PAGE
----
Sara’s Lair

Apr 1, 2022 | Fiction

Sara stretched, arching backwards until she heard vertebrae pop, but careful not to tip her desk chair backwards far enough to fall on the stone floor. She stood, touched her toes and did several side-bends. She studied her laptop screen, contemplating her next move. She was no Chess Master, but playing Chess with her friend Andrej helped her to clear her mind and practice her strategic thinking. It relaxed her.

 

Sara paced the small room she jokingly called her “lair.” She had inherited the odd cave dwelling from her parents, Sonya and Jacob Heller, a couple of eccentric teachers who’d “gone off the grid” some twenty years ago. They had bought a small island – a tiny, unpopulated part of the Canaries and technically ruled by Spain – and built a home carved into the side of an extinct volcano. Secluded, secret, and cold, this is where Sonya and Jacob had raised and homeschooled Sara and her brothers. All power was provided by wind and solar arrays installed by Jacob. He taught Sara, Todd, and Josh basic concepts – physics, structural and electrical engineering, agriculture, and computer science. They bought a boat, having discovered that their shipbuilding skills were lacking and not wanting to draw unnecessary attention to their presence on the island by bringing in experts to teach them. That’s how they got supplies they couldn’t grow or build from the island’s native resources.

One of their textbooks was The Anarchist’s Cookbook, by William Powell. Sara never had any interest in explosives; she was a klutz, convinced she’d blow her own hands and face off. But other sections of the book intrigued her. Her mother, Sonya, had caught her trying to bake and powder banana peels in a lame attempt to slip her brother Todd a low-effort hallucinogen, revenge for his trying to convince her a moldy peanut would get her high and make her see God. It hadn’t. But for six weeks, Todd and Josh had tormented her by humming “Found a Peanut, Found a Peanut…” every time she walked into a room, which triggered a bout of dry heaves at the memory.

The boys, naturally, liked making things that go “boom!” and they helped their dad build several rooms onto their mountain cave dwelling. Sara thought, once, that her family must be the envy of bats everywhere. She called Josh “Batman.”

“You think I’m Robin?” asked Todd. He was older than Josh, and wanted to be Batman.

“No. I’m Robin,” said Sara. You’re–” Sara’s mouth twisted with the intensity of thought and impish amusement.

“Say ‘Alfred’ and you’re dead,” warned Todd.

“I was going to say The Joker,” said Sara, dodging a wrench lobbed by her big brother. Josh snickered. Todd, as The Joker. The kid had no sense of humor, which only made it twice as funny. And maybe twice as dangerous.

Josh and Todd had gone off-island to college, where they got caught trying to steal enriched uranium to build a small nuclear reactor in a storage closet. Josh had cut a deal with the government that sent Todd, Sonya, and Jacob to jail for a very long time. As it turned out, Sonya and Jacob had other intentions for that uranium, and had tried to use Josh’s science project as a cover. He had warned Sara just in time for her to move into their “safe house.” The safe house was not a secret – it was a decoy. It was the ordinary little ramshackle house near the windswept beach, far below the cliff house, that they’d designed and built to be raided, should that day come.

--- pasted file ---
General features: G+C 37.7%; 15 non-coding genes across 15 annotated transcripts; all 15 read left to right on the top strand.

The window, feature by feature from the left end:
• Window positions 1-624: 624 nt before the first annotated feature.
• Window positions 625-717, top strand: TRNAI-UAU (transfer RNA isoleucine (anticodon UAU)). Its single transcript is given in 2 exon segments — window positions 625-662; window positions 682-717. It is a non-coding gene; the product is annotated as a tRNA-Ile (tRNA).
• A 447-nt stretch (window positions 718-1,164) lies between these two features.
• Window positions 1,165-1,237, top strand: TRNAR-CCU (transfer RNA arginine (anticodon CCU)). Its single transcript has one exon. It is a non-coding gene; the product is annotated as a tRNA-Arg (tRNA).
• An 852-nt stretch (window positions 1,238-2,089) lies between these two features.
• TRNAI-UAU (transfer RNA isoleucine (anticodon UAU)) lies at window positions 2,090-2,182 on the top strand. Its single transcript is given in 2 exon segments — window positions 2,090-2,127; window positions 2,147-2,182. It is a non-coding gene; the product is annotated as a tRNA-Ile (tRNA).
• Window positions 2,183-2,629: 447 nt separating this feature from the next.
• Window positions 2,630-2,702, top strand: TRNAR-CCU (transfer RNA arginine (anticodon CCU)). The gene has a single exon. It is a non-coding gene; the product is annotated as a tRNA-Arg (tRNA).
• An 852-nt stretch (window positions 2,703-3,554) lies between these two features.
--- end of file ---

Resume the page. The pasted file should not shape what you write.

And right on cue, it came. Sara was tending her little garden of tomatoes and feeding her chickens, collecting eggs. She had even dressed the part, wearing a colorful skirt and matching kerchief, a loose peasant blouse, and hemp sandals. She feigned convincing ignorance. A small twitch at the corner of her mouth, as Agent Hawkins inspected her ankles and searched her eyes for “tells,” might have belied “innocence.”

Internet was provided by a satellite that Sara had quietly hacked into when she was seventeen. It could be turned on or cut with the flick of a switch, and Sara flicked that switch as soon as she received the message from Josh. Interpol could not believe a young woman had been living alone on the island all her life, but they had no evidence (and spotty phone connections, themselves) to prove otherwise and apparently, no stamina for mountain climbing and caving.

Ten years later, no one had noticed the satellite breach. Maybe they had noticed but hadn’t cared. That seemed unlikely, but Sara never assumed she was that good. Instead, she assumed that multiple government organizations knew and lay in wait for her to make a mistake, to break other rules, to be a thorn worth plucking from their side. Until then, she’d done nothing worse than stealing the neighbor’s Wi-Fi signal, albeit through a homemade satellite dish. She was Batman’s Robin, not the Evil Villain.

Sara earned a decent income designing Internet security curriculum to help teachers who barely knew a Trojan hijack from a Durex condom. The worst thing she’d done was write original essays for lazy-ass, cheating students, for money. She didn’t envy Batman, who languished on the mainland under the watchful eye of Spanish authorities, lest he have his own plans to follow in the family footsteps – but having cast herself in the role of Robin, she felt obligated to notify those several schools—anonymously, of course—that some of the work earning straight A’s might not be the students’ own. It would be easy enough to determine whether the writing was their own, using a short, in-class test. “Just have them write a story. Ten paragraphs is enough, I think. Run it through SLSoftware’s ‘Writing Sherlock’ program, and it will return a probability score telling you whether they wrote their own essay.”